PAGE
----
In 2020 — amid protests, a pandemic and calls for police reform — police fatally shot 1,021 people.
Over 6,400 people, their identities unknown to most Americans, have been killed by police since 2015, when The Washington Post began tracking fatal shootings by on-duty police officers. A Post investigation examines the circumstances of these shootings, which range from the supposedly “unavoidable” to those deemed “criminal.”
The scattershot policies, practices and trainings of the country’s 15,000 local police and sheriff’s departments make broad reform difficult, experts say. Lacking legal mandates, most departments don’t use body cameras, let alone deploy mental health professionals to volatile calls.
Most of the tens of millions of encounters between people and police don’t end in violence, and recent decades have seen drastic declines in fatal shootings. But plenty do end violently — police kill around three people each day — and police accountability remains rare. “In some cases, the only surviving witnesses are the officers involved,” the authors write.
In some cases, officers actively evade accountability: departments withheld the names of officers in 1 in 5 shootings, according to a Post investigation. Officers, too, often define the events surrounding a fatal shooting.
“They write the reports, they give the statements, and other people’s accounts are not taken seriously,” Philip Stinson, a criminology professor at Bowling Green State University in Ohio, told the Post.
After George Floyd’s murder, Minneapolis police issued a statement saying Floyd “physically resisted officers” before “suffering medical distress.” Perhaps without Darnella Frazier’s cellphone video, the police narrative would have shielded the brutal circumstances of Floyd’s death.
The concerns surrounding many recent police shootings aren’t new. For decades, Americans have warned of police misconduct in certain situations. Still, numerous police shootings have followed responses to two volatile situations: mental health crises and domestic violence.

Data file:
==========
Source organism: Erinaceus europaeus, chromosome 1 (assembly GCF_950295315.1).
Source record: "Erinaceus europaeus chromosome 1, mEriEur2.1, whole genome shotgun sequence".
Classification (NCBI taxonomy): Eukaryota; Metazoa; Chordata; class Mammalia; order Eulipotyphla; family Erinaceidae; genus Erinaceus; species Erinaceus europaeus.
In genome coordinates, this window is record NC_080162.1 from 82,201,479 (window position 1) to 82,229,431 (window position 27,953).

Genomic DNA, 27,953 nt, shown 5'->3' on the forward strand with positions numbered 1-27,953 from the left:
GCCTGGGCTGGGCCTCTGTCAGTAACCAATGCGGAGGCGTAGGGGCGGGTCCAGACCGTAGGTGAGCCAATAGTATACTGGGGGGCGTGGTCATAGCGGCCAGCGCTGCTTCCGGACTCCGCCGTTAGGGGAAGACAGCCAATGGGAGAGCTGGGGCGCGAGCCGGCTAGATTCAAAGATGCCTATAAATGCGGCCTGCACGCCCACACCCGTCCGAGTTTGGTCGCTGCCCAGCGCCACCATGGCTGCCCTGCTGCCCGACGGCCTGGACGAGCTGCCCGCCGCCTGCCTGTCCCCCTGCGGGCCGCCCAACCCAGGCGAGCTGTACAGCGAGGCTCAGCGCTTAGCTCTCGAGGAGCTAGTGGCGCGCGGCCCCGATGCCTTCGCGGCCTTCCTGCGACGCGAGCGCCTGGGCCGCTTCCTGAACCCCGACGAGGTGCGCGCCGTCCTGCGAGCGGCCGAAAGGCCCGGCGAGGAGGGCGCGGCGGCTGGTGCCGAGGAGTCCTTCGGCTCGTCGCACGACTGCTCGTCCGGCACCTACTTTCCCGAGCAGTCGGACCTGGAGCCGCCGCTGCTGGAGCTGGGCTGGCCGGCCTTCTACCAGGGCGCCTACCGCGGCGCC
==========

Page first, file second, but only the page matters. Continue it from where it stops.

Nearly 1,500 people shot and killed by police since 2015 reportedly struggled with mental illness. Over the same period, Americans in several cities called for — and launched — programs that dispatch mental health professionals, not officers, to certain calls.
Still, fatal shootings persist, particularly in states where gun ownership is high, studies find. The Post’s tracking page also breaks down fatal shootings by race. White people compose 60 percent of the American population and have accounted for 45 percent of those fatally shot by police. Black people are 13 percent of the population but have been 23 percent of those shot and killed by police.
Ronald L. Davis, a former police chief and ex-director of the Justice Department’s Community Oriented Policing Services office, told the Post that the goal should be less use of deadly force overall, “not just unjustified uses of deadly force.”
But when it comes to using deadly force, officers have vast discretion. In 1989, the Supreme Court ruled in Graham v. Connor that an officer’s actions must be judged against what a “reasonable” officer would do in the same situation. Since then, officers have interpreted the “reasonable” standard liberally.
As Stinson, the Bowling Green State University criminology professor, told the Post, “The vast majority of these shootings are justified under the current law.”
Eva Herscowitz is a TCR Justice Reporting intern.